Online Arbitrage Strategy: Troubleshooting

Online Arbitrage TroubleshootingBy now you should know how much we love using online arbitrage (OA) as a sourcing strategy for our Amazon FBA business. Today we want to talk with you about the flip side of all the wonderful benefits we’ve seen from using OA in our business.

If we only told you that doing OA can lead to big profits for your business, but we didn’t tell you about the potential drawbacks, we wouldn’t be teaching you thoroughly. We want to keep it real. OA can be awesome, but there are also some headaches associated with it.

We have found that taking a few simple troubleshooting measures can help alleviate some of the difficulties. Rather than just listing out the drawbacks to doing OA, we want to give you strategies for dealing with the problems that can arise from OA.

Damaged-GoodsProblem #1: Receiving damaged goods — It’s super disappointing to receive an OA shipment, open the box, and find that the goods inside have been crushed or damaged during shipping. With buying shoes online, sometimes the shoes may have made it to you just fine, but the shoebox was crushed during shipment.

Solution: First, it’s key to have a good mindset when you receive damaged OA goods. UPS isn’t perfect, nor is the person who packed the shipment perfect. Getting angry at other people isn’t a good use of mental energy. Just know that there will be times that shipments are damaged and you’ll need to return them or get a refund; it’s unavoidable.

As such, you must be responsible to know an online store’s return policy before you place an order with them. Some stores won’t do returns or exchanges on clearance items. Some stores will only do returns or exchanges if you bring the item in to a brick-and-mortar store. Some stores will only do returns or exchanges if you pay for return shipping. For our OA business, we keep a running list of stores we’ve had bad return experiences with, and we avoid shopping with them again.

wrong-sign_463x347Problem #2: Receiving the wrong items — Again, the people packing your shipments aren’t perfect, and sometimes you will receive the wrong items in your OA shipment. You may receive a completely different item (like the time we ordered baseball equipment and received a hockey goal), or you may receive a slightly different item (like the times we’ve received a different edition of a board game than the one we ordered).

Solution: Again, make sure you’re familiar with the store’s return policy and you know how to report the wrong items. Most stores are extremely apologetic and helpful when it comes to replacing or refunding wrong items received. We’ve even had some stores give us gift cards or free shipping and a discount code for future purchases as a way of making up for the trouble.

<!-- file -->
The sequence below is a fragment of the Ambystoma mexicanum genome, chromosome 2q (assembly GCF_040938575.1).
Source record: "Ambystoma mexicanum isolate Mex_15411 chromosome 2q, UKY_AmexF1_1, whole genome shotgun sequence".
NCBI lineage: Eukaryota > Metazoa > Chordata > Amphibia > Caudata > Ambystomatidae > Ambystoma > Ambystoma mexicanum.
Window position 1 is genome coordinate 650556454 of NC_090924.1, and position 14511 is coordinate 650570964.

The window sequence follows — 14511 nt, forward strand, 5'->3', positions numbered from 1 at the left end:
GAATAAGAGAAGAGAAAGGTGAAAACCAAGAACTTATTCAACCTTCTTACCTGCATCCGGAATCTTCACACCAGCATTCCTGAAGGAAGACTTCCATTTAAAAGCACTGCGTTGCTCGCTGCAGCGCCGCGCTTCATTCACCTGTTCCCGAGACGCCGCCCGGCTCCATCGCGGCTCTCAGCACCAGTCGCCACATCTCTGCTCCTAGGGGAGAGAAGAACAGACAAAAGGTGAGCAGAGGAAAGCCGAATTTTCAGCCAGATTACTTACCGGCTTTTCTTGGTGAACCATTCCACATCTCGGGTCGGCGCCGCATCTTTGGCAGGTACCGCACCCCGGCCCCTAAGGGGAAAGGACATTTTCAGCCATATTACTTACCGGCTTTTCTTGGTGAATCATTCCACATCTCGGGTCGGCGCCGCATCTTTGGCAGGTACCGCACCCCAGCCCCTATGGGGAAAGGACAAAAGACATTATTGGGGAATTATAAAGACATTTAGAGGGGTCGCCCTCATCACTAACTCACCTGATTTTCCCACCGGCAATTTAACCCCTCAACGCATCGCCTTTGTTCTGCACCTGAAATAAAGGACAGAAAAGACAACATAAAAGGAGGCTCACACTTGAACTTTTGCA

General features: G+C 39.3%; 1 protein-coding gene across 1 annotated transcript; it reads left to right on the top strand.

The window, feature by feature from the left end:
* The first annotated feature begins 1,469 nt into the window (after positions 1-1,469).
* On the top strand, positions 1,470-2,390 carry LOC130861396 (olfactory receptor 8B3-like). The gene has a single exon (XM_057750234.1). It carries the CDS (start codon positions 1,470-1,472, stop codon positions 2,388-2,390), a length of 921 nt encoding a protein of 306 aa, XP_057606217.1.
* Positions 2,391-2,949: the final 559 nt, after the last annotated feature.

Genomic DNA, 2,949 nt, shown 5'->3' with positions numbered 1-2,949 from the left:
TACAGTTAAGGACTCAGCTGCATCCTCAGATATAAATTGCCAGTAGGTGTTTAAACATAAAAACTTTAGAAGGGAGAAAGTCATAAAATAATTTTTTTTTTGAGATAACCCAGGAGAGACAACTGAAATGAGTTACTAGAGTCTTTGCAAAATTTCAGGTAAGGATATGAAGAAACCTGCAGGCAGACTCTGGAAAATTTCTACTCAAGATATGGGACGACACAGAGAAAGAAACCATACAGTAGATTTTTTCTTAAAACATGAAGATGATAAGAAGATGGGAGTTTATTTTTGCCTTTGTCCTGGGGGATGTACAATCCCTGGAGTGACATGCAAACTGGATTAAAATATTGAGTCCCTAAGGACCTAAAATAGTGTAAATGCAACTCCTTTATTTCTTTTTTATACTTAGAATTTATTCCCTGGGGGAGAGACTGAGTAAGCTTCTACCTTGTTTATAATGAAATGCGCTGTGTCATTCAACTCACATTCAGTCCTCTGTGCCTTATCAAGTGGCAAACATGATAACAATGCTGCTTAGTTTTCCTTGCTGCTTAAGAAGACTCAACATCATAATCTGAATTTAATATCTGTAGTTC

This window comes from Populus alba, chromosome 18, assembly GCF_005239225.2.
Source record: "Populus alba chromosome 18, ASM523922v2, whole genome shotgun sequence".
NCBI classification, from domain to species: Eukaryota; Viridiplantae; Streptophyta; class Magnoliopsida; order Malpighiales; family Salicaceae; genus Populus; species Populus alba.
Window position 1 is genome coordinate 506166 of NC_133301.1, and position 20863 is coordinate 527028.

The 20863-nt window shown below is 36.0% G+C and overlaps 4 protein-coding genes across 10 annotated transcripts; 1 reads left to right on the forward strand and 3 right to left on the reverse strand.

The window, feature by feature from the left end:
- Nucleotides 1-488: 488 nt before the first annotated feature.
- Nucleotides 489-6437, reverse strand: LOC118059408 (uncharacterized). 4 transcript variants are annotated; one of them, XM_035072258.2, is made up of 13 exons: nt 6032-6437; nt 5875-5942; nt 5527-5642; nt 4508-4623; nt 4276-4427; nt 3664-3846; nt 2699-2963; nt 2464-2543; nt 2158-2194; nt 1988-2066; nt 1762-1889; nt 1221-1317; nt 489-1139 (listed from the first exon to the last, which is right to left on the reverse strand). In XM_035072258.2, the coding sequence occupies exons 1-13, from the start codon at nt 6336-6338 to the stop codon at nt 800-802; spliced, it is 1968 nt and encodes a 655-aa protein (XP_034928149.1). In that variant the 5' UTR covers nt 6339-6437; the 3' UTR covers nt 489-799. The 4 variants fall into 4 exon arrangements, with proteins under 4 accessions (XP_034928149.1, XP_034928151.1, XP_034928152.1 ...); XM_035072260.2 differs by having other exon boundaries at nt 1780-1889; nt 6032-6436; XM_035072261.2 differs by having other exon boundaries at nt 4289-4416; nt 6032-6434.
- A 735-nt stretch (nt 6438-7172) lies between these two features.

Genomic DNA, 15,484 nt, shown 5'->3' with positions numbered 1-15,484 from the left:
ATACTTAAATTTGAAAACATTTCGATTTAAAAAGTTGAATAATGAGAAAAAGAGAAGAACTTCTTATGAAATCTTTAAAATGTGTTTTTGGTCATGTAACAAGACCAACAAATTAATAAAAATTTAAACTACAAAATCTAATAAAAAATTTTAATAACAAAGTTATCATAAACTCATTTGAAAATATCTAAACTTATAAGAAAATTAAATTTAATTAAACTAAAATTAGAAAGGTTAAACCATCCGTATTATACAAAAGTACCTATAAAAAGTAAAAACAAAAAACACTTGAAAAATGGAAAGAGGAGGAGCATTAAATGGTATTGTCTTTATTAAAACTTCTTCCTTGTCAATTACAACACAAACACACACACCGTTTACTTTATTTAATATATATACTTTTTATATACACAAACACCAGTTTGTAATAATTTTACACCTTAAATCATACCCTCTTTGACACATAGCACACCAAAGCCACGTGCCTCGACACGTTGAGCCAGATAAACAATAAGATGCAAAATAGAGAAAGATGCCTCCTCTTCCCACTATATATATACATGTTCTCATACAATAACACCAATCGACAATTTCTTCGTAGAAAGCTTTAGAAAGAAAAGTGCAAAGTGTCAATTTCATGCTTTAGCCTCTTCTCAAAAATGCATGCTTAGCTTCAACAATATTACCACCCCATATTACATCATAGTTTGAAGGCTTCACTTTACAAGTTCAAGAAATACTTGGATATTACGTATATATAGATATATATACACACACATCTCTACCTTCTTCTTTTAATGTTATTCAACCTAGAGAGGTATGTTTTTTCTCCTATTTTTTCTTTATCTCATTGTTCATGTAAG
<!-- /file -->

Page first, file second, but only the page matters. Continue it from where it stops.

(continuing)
Before you rush to return or exchange a wrong item received, however, you should consider whether it’s even worth your time to deal with the problem. Can you resell the wrong item you received and at least break even? Would it be easier for you just to sell the wrong item and recoup your capital, rather than messing with a return?

manage-timeProblem #3: Time lag to send inventory to Amazon FBA — The great thing about retail arbitrage is that if you buy inventory today, you could theoretically send it to Amazon today, if you hustle to prep and ship it. With OA, it can take a few days or over a week for your purchases to reach you. By far the top complaint we hear from Amazon sellers who don’t like OA is that by the time their inventory goes live on, there’s more competition and the price has “tanked.”

Solution: We don’t deny this problem of increasing competition and lowering prices on some OA inventory. But the way to overcome this problem is to make a better buying decision in the first place. Before you click “confirm my order,” double-check the CamelCamelCamel price and sales rank history. Check the Keepa graph to see if Amazon is only temporarily out of stock on this item. You can’t always make a perfect decision, but if you’re making informed decisions with the help of price tracking graphs, you can lower your buying risk. Look for items that have a consistent price and sales rank history, not just ones that are temporarily inflated. You cannot make good buying decisions based on only today’s price and sales rank; you have to look at the history.

too-many-choices1Problem #4: I don’t know how to find good OA inventory — The number of BOLO lists and OA services is growing every day. How do I know which ones are the best?

Solution: We’ve covered in a previous blog post some strategies you can use to get free trials or pay for a test month of a service and collect information on whether it will work well with your business. You can search in Facebook groups for Amazon FBA sellers to see if people have posted reviews of services. Sometimes, though, it just takes good old trial-and-error to find out if an OA list or service is a good fit for you. Don’t be afraid to experiment.